18th August 2015

Geovey: what happened next


A guest blog from Dave Barter of Geovey, one of the winners of our Housing Challenge, on Geovey’s progress since receiving their first stage funding.

After the excitement of winning funding for Geovey we’ve had to come back down to earth with a “bang” , as the reality of delivering our vision hits home. It’s tempting to think of funding as the end of all your problems: surely you just hand it all to someone else and the work gets done?

If only life were so easy. Within our small business we were already burning the midnight candle in order to deliver our existing commitments. To bring the Geovey concept alive we had to create a number of technology components that allowed users to share their map based ideas with others. This included integration with social networks such as Facebook and Twitter along with a commenting system tightly integrated with the map and location aware.

We decided that it would be a mistake to rush into the development of these new modules straightaway and spent time investigating a wide range of third party toolkits along with prototyping our own approaches. At one point we were close to choosing an externally hosted solution until we carefully read their user terms and realised that they worked against our plan to make Geovey open and free to any individual. Weeks of prototyping later allowed us to arrive at a point where we knew exactly how to architect Geovey and we’ve used this analysis along with a wide range of user discussions we’d had in order to write the “Geovey specification”.

This document encompasses everything that we plan to deliver in order to successfully meet the criteria of the Venture Plan agreed with Ordnance Survey. It’s going to be continuously maintained as we evolve the service and gain feedback from our pilot users. Looking through it made us realise that there was a LOT of work to be done in order to develop and test the service, even when released as a limited local pilot. We unsuccessfully attempted to purchase more hours in the day but were fortunate enough to become reacquainted with Paul.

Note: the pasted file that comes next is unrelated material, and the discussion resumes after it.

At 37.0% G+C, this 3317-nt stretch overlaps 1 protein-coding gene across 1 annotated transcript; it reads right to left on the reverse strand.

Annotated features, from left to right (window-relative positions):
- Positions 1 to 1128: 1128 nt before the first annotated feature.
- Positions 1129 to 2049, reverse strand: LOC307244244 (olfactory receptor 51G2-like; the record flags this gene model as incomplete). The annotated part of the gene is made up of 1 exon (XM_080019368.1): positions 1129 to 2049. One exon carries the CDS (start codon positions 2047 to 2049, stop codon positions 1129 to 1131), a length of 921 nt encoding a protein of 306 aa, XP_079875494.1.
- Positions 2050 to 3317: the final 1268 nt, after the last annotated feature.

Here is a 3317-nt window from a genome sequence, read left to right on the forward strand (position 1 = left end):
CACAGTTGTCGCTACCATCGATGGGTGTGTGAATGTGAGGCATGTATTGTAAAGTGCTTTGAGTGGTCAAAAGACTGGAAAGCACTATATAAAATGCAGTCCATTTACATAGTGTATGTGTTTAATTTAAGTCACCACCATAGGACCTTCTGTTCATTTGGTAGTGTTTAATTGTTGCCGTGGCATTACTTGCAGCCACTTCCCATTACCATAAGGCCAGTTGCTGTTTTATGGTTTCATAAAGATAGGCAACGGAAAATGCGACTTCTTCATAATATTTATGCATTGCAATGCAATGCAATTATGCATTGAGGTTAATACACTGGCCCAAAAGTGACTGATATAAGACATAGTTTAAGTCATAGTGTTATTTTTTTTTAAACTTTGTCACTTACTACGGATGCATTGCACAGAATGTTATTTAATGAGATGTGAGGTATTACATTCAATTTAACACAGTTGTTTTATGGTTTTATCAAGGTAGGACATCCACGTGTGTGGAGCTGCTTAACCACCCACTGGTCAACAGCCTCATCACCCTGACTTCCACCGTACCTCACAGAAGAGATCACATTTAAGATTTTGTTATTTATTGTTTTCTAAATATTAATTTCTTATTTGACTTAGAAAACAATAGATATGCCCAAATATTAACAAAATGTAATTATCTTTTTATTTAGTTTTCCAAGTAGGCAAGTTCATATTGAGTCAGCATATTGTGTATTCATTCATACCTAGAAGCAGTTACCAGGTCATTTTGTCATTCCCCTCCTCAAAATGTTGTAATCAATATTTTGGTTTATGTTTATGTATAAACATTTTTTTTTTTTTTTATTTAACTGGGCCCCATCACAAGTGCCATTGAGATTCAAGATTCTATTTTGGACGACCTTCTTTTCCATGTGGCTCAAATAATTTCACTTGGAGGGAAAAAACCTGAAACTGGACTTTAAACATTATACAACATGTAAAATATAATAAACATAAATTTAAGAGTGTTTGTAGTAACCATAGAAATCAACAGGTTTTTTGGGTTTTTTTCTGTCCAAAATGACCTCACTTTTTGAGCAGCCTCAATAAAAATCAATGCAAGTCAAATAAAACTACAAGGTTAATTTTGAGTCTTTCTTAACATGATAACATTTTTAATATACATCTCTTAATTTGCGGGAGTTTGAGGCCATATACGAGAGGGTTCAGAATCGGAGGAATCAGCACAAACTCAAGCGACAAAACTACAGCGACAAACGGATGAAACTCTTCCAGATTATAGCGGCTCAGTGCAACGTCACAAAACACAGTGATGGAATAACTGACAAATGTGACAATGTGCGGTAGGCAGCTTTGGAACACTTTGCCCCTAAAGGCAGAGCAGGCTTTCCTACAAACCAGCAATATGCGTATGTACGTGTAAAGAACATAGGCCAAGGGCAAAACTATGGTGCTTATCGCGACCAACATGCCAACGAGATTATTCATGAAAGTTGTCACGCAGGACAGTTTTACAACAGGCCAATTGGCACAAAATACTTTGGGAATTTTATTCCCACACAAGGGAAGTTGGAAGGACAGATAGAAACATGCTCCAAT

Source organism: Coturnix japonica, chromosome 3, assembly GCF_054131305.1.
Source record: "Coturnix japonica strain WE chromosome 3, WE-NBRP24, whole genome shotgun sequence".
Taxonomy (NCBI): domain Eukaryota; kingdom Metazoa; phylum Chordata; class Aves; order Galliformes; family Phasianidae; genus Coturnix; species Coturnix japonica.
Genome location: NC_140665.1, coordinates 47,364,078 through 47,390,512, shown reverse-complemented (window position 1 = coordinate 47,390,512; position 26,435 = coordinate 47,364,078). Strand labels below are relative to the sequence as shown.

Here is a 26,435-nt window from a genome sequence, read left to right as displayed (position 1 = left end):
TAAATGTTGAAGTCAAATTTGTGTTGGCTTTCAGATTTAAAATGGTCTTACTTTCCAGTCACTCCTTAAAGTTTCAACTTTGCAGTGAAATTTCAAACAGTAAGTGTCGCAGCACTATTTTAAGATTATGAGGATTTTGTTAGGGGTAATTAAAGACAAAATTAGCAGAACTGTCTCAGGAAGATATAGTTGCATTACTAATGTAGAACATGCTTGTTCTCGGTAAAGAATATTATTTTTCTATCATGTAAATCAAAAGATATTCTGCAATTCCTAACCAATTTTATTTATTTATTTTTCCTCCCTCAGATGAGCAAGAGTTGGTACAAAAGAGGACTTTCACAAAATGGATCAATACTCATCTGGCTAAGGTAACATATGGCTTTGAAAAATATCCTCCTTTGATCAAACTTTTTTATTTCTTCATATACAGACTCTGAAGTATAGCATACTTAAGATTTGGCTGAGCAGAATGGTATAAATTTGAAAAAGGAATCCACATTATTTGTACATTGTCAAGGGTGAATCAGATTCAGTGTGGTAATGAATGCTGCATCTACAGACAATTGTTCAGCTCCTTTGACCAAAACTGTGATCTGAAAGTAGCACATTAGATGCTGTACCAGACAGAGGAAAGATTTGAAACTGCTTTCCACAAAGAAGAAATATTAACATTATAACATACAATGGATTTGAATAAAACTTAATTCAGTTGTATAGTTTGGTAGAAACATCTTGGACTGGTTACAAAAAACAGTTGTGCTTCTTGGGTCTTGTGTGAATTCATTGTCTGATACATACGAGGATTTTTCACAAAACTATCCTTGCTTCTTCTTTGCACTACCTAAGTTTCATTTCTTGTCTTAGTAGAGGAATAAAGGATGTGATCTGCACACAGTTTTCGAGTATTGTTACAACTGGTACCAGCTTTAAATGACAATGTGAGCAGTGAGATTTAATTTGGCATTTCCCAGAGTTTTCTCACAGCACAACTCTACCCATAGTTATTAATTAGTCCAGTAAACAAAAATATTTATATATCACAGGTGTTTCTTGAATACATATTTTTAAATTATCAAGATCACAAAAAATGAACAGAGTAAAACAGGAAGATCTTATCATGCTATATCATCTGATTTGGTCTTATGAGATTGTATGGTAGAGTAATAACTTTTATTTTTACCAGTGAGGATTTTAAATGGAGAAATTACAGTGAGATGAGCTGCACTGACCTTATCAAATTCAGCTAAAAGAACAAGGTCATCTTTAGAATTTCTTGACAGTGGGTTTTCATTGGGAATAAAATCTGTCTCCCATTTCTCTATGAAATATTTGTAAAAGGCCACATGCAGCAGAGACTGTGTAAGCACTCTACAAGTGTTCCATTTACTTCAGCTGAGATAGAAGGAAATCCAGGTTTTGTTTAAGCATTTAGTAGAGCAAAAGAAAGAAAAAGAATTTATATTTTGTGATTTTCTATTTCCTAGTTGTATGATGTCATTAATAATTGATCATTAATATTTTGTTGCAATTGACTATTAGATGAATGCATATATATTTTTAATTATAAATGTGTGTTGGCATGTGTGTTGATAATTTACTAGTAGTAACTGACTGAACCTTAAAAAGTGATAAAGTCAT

Paul is a programmer that both Richard and I had worked with for many years previously and he was looking for a new challenge. We passed the Geovey specification under his nose and he had a good sniff at it. Fortunately for us it did not smell too bad and Paul has now joined us in order to help bring the idea to reality. This would not have happened without the funding we’ve received. Here he is in his natural environment, surrounded by monitors and javascript code:

Paul, who is assisting work on Geovey

The funding has also opened other doors for us beyond computer code. Both Richard and I are artistically challenged, as will be confirmed by our helpers from the Geovation camp weekend along with our desperate scrawls on the whiteboard. We need a brand for Geovey that reflects its aims and ambitions and whilst we both have ideas, there’s no way we’ll be able to get them across to users without some design wizardry. Fortunately the stage funding has also provided for the use of a freelance designer, Kate, who is working away on a brand for us that we hope to reveal soon.

This does not mean that Richard and I have got off the hook. We’re still beavering away on server side components to manage the engine that will power Geovey. But the involvement of Paul and Kate means we’re able to dedicate more time on these tasks. As a result we should have our first iteration ready for user feedback in September: exciting times!

Dave Barter (dave@nautoguide.com), August 13th 2015